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food / travel

Killing The Art Of Cuisine, From London To Palermo

Master Chef and other TV shows celebrating fine food are all the rage. But in real life, both rich and poor are increasingly buying pre-packaged meals. Reflections from a London-based Sicilian.

Crime in the kitchen
Crime in the kitchen
Simonetta Agnello Hornby

PALERMO — I learned how to cook in Mosé, in Sicily, on my family’s farm. We made the tastiest of meals with vegetables from our own garden and the best that came from the chicken coop. Once around the table, each of us chose from the serving dishes we wanted, but always left enough for the others.

It was a moment of sharing, in every sense.

The first dish was always the same: pasta with tomato sauce, topped with pecorino cheese. The preparation of the sauce was always a long discussed topic, both in the kitchen and at the table. Is the tomato better skinned or not? Smooth, or chunky? Should the onion be added raw or already cooked into sauce? What about garlic? What kind of pasta should be used? Was basil to be added during or after cooking?

Afterwards we would eat vegetables and eggs, cooked in various ways, and, once a week, poultry. The cooking of the peasants was quite similar to ours, just a bit less elaborate.

At the table we would talk about the dishes that had been prepared, offering our own opinions and suggestions. The opinion of all — parents and children, grandparents and grandchildren, laborers and barons — was considered perfectly valid. It was simple cooking limited to seasonal ingredients with the addition of some preserved elements: capers, jams and pickles. The question was not what to cook, as that was dictated by the season, but how to cook it.

Today, every household has a refrigerator and a freezer. In supermarkets it is possible to buy food from all over the world, whether in season or not, fresh, cooked, pre-cooked, portioned, or frozen. So, what’s the difference between how the rich and poor eat in my two cities: London and Palermo?

English cuisine is less varied and less tasty than Italian. The rich used to buy foreign foods as well as traditional ones, which the poor ate: woolly sausages, salty pies and a limited choice of vegetables. Everything has changed in the last 40 years.

Changing traditions

In London, people work hard, earn money and then spend it. At home, the rich people, well trained and conscious of the importance of maintaining one’s figure, consume frozen food or dishes prepared the same day by great chefs, while watching cooking programs on television. The most appreciated female celebrity chefs are curvy and flirty, while profanity and sexual illusions dominate the men’s category. British men have learned to cook — but only when guests come over.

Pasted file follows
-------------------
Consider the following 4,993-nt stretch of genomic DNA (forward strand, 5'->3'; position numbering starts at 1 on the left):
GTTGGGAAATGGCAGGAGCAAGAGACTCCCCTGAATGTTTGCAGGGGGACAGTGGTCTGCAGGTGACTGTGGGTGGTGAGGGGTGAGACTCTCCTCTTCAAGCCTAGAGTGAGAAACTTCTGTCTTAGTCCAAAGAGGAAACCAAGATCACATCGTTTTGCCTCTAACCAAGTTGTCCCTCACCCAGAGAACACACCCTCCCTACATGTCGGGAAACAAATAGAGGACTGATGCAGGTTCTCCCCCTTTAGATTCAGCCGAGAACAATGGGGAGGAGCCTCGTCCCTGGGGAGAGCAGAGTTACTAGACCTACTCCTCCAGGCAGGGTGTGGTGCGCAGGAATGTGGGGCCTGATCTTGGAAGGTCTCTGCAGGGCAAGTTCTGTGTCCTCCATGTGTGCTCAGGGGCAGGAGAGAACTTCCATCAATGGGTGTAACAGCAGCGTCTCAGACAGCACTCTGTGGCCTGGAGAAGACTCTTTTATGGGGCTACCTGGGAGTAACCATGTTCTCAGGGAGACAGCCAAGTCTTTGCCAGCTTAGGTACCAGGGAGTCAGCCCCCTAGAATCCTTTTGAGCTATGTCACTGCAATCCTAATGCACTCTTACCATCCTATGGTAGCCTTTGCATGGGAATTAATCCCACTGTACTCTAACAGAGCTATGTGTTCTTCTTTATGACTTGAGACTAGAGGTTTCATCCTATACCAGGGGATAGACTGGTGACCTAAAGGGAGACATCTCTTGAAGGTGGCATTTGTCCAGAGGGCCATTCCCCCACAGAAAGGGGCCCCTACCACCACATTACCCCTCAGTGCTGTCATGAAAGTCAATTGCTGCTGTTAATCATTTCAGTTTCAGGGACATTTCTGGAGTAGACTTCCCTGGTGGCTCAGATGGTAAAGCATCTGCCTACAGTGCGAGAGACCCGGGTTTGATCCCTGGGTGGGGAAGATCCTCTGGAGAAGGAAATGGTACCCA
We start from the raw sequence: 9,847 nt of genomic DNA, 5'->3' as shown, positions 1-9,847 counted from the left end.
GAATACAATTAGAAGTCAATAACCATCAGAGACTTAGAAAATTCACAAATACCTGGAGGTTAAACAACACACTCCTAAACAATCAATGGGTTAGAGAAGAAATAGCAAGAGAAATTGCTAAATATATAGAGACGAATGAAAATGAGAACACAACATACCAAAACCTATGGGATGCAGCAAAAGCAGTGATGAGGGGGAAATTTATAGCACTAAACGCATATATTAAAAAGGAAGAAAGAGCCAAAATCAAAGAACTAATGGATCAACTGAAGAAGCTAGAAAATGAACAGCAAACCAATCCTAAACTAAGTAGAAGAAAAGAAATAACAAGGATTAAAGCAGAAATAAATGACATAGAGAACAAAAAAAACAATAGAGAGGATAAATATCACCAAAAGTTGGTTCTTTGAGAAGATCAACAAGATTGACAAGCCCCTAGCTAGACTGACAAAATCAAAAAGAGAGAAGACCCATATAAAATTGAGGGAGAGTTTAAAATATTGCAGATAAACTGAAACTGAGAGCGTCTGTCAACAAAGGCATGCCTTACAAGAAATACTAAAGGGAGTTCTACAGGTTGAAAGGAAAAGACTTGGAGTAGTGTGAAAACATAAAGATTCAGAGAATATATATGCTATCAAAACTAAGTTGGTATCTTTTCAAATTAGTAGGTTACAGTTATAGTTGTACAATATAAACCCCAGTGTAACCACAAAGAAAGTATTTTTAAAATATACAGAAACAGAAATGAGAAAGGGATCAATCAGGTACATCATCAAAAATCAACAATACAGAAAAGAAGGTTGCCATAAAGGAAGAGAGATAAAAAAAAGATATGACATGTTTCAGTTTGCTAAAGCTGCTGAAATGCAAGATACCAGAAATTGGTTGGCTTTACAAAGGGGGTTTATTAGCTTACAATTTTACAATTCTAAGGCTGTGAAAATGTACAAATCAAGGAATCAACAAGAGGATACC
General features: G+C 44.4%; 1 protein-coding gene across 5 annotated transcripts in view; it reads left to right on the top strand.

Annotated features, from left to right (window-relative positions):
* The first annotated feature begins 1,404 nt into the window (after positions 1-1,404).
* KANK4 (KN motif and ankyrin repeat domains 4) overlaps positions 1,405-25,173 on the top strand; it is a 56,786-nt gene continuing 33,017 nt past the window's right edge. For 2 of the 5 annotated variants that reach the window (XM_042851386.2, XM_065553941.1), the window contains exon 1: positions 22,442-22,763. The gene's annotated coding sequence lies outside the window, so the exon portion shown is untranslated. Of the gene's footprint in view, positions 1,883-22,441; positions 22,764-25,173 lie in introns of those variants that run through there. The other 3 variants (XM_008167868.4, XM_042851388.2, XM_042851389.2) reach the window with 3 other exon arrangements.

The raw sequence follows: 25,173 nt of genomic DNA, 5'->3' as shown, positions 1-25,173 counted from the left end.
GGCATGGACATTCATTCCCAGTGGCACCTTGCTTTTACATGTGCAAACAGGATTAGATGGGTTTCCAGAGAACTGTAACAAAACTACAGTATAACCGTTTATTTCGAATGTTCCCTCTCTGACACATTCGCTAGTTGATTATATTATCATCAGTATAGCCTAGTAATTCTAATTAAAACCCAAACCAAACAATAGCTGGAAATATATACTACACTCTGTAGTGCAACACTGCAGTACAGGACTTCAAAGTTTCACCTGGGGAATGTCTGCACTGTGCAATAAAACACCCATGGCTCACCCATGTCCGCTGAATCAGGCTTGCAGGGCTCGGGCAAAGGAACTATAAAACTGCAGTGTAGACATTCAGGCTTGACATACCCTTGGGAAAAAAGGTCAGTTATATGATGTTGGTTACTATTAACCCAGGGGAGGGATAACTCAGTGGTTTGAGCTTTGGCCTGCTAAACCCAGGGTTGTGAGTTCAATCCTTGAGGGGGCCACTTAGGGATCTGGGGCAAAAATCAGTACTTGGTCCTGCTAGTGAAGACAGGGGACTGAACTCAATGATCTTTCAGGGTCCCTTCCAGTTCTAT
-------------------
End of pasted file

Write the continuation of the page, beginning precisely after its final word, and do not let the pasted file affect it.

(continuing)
Along the walls of the dining rooms, on the deep shelves, it is possible to find an array of TV chefs’ cookbooks, where you can find the perfect dishes to impress your friends and even seduce women. A banker from the City who serves first fruits and uncommon fish is cool; he becomes downright sexy as soon as he offers offal — the latest trend. Food porn has become normal.

These days, the pleasure of choosing what and how much you want to eat at the table has gone away. Each diner gets their own plate, often a construction of meats and vegetables decorated with squiggles of balsamic vinegar. Just like in the Renaissance, rare and expensive foods that are well-decorated are the symbol of the rich and powerful.

Many of my young clients in foster care survive thanks to welfare. The food traditions of London’s mixes poverty and isolation, thanks to the tremendous growth of unemployment. Today, there are pre-cooked and frozen solutions: they cost less than the fresh ingredients and they’re ready quickly thanks to the microwave.

Entire families have forgotten how to cook, and how to eat together at the table. Sitting on sofas around the TV, eyes glued to shows where other people cook, adults and children overeat fries, sausages and canned spaghetti. There are no vegetables, and very little fruit. Obesity has become a national health problem.

The family unit no longer consists of cooking together, and then eating and talking. The external misery has become internalized. On the other hand, rich Londoners have healthy diets; but like the poor they rarely cook fresh food, and tend not to eat with their children.

What about us Italians?

No matter where you go in Italy, whether rich or poor, the tradition of beauty, the taste of the food and good company is of the utmost importance. This is what British culture lacks. We Italians cook every day, yet our supermarkets are full of pre-cooked meals, soups and ready-made sauces. Currently they are still more expensive than if you make it yourself, but what will happen if they cost less one day?

Italian cuisine was born in the city, not in the countryside. My hometown, Palermo, has a long tradition of cucina povera, peasant’s food, that mimics the rich, competing in the creativity stakes. The copies are countless: “fish” made out of potatoes, pasta with canned sardines instead of fresh ones, and meatballs made with eggplant instead of ground meat.

Becasse farcie is a dish: baked fowl stuffed with raisins, breadcrumbs, cheese and spices. Those who couldn’t afford it substituted the fowl with a humble sardine, rolling it up with a similar filling and then putting it in the oven topped with breadcrumbs and a drizzle of olive oil.

Perhaps the first step is to rediscover the traditional recipes from each city and encourage residents to rediscover them, introduce them to their children, and share them together with their extended friends and families.

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